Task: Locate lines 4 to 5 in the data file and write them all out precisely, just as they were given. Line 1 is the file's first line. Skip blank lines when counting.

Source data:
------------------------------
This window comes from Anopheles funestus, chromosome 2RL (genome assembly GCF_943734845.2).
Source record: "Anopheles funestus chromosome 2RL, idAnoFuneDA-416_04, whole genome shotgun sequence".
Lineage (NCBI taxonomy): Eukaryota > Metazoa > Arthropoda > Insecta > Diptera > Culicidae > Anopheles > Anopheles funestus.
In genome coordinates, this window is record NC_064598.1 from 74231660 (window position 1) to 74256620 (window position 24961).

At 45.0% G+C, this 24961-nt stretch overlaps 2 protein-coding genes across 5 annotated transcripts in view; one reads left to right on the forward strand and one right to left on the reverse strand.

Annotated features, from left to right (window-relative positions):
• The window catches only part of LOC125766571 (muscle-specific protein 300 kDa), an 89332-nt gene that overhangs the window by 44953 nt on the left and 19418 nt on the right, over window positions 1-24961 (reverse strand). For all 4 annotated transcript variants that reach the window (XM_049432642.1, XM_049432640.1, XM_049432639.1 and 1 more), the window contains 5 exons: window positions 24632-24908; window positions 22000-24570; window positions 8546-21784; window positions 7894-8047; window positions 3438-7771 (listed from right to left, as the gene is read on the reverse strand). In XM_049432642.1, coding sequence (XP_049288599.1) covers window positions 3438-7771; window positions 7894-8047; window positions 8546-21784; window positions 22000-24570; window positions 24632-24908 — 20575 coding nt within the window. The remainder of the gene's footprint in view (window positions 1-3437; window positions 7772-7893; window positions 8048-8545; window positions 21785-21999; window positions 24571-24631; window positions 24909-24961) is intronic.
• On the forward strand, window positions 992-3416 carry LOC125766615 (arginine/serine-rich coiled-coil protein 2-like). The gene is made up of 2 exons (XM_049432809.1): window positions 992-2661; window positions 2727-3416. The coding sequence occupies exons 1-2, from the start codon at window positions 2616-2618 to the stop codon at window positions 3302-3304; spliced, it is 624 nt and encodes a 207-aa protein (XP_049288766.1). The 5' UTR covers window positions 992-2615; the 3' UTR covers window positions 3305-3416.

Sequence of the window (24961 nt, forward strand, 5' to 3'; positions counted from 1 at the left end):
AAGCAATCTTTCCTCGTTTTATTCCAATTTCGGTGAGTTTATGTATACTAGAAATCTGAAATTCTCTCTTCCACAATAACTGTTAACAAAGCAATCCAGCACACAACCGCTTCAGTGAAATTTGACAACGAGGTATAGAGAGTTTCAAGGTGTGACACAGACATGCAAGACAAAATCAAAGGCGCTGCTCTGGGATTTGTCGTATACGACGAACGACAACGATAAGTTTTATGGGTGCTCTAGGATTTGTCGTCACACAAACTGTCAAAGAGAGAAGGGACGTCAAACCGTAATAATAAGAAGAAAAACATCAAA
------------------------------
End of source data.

In genome coordinates, this window is record NC_064598.1 from 74231660 (window position 1) to 74256620 (window position 24961).

At 45.0% G+C, this 24961-nt stretch overlaps 2 protein-coding genes across 5 annotated transcripts in view; one reads left to right on the forward strand and one right to left on the reverse strand.